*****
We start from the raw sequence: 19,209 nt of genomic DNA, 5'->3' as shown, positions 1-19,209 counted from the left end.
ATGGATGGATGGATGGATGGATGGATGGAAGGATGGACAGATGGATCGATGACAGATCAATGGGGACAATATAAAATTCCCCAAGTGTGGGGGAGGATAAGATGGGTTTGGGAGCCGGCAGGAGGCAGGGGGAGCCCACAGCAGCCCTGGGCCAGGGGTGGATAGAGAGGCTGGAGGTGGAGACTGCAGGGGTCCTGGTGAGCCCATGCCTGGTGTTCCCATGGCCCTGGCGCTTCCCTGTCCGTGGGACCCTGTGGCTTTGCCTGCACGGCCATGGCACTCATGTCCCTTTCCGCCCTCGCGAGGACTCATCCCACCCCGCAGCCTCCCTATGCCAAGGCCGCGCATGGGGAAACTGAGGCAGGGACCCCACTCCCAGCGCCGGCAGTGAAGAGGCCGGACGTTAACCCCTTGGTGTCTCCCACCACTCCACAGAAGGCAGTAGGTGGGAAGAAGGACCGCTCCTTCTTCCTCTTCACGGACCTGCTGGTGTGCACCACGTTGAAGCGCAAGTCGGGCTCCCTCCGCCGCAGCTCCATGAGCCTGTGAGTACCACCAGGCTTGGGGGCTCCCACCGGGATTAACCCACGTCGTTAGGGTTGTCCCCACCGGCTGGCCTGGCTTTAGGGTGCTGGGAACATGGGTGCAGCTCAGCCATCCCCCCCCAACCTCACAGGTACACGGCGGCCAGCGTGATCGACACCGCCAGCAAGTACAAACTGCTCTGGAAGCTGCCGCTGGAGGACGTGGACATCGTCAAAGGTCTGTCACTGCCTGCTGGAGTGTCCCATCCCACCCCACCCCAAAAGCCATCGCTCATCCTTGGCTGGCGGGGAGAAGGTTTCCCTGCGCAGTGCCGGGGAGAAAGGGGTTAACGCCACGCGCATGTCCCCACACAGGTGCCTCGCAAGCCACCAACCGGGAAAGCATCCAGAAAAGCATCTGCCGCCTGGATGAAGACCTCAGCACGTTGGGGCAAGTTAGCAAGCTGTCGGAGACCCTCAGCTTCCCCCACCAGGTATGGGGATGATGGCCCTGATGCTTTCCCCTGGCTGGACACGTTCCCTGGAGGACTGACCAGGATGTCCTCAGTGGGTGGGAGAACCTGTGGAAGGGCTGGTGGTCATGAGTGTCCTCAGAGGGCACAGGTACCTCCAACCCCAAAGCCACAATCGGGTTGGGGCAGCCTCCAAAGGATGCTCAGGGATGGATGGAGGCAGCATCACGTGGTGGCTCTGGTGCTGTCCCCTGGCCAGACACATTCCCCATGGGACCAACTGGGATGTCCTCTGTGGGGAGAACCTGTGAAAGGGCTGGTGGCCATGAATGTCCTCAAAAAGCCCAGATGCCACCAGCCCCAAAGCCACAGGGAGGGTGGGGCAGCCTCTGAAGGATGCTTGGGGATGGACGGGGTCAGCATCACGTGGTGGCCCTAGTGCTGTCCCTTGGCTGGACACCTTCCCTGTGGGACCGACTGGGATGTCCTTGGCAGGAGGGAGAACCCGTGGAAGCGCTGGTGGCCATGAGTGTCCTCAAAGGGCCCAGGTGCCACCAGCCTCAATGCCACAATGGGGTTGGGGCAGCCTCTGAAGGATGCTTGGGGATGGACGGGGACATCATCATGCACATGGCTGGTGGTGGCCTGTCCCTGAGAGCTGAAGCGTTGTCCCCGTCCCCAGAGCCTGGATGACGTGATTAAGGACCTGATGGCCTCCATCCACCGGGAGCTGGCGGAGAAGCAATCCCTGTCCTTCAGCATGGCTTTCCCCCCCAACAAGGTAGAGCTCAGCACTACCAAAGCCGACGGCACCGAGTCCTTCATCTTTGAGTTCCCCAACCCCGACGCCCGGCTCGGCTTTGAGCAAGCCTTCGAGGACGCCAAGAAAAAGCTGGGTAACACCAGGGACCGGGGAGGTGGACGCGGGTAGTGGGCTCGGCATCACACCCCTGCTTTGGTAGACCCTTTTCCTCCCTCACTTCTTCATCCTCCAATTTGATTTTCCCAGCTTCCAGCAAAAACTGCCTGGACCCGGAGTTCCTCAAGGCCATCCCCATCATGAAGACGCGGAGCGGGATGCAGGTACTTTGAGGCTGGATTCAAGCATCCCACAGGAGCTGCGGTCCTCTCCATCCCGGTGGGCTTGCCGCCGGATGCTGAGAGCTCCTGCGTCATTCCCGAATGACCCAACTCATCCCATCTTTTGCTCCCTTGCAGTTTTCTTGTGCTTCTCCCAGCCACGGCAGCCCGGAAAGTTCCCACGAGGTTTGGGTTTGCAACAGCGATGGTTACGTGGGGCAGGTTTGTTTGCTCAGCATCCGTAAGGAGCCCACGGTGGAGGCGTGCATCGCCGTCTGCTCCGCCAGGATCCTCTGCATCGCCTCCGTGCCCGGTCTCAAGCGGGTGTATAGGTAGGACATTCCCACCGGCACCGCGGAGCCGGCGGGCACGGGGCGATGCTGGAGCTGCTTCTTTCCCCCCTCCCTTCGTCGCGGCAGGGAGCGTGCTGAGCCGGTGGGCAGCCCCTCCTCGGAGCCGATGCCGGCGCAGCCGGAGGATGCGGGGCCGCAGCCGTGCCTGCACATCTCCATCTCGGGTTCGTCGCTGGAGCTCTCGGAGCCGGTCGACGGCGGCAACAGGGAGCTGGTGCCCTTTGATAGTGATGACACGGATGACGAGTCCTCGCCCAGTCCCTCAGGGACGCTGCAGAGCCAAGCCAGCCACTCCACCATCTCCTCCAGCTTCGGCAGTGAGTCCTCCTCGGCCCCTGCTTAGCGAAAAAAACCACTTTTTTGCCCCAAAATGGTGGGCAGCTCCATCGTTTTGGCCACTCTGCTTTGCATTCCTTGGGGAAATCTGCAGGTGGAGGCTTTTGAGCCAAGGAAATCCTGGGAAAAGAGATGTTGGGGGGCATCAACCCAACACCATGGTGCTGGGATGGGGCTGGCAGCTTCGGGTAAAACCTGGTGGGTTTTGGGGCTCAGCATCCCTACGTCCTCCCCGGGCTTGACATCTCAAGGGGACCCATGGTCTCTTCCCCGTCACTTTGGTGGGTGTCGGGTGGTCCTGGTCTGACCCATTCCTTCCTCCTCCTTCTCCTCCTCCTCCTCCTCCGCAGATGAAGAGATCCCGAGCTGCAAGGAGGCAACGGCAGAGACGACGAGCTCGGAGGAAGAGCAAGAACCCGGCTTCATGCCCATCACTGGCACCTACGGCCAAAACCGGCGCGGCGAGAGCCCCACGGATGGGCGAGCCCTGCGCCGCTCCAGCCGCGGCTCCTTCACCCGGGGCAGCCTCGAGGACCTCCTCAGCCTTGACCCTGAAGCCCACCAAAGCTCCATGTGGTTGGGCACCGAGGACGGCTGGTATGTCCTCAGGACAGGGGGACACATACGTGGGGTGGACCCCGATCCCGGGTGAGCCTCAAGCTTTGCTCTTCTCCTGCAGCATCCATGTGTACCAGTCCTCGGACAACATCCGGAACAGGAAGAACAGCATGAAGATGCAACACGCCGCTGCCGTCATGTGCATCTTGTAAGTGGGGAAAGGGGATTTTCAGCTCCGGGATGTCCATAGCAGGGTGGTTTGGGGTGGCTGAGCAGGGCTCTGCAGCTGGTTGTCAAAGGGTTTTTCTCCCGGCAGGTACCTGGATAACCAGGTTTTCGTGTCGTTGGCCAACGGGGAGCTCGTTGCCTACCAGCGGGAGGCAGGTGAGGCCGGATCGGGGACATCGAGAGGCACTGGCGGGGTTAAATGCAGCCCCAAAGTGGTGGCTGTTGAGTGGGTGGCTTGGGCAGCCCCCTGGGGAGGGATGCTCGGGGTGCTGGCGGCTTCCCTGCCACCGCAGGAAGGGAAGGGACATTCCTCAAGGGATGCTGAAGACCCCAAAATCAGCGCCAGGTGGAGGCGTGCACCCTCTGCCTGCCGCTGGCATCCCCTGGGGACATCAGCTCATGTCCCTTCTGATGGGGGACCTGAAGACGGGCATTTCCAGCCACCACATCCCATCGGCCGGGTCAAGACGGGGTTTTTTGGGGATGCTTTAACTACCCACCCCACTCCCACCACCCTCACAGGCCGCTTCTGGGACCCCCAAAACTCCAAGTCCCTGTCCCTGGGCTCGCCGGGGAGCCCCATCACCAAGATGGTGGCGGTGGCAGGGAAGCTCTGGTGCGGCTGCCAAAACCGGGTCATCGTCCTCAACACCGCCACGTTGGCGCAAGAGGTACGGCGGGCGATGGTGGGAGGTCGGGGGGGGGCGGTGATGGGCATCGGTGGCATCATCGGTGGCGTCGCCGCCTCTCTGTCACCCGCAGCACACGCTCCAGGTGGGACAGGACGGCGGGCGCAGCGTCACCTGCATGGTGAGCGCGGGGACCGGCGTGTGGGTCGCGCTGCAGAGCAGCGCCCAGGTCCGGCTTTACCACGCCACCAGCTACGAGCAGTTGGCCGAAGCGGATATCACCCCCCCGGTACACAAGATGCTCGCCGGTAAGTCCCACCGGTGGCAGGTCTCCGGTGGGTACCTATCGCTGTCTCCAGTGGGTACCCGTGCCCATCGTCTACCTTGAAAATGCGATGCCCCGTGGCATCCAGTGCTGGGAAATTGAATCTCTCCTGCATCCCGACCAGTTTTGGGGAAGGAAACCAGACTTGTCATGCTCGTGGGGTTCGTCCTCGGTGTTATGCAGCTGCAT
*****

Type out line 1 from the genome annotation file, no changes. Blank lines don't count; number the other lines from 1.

We start from the raw sequence: 19,209 nt of genomic DNA, 5'->3' as shown, positions 1-19,209 counted from the left end.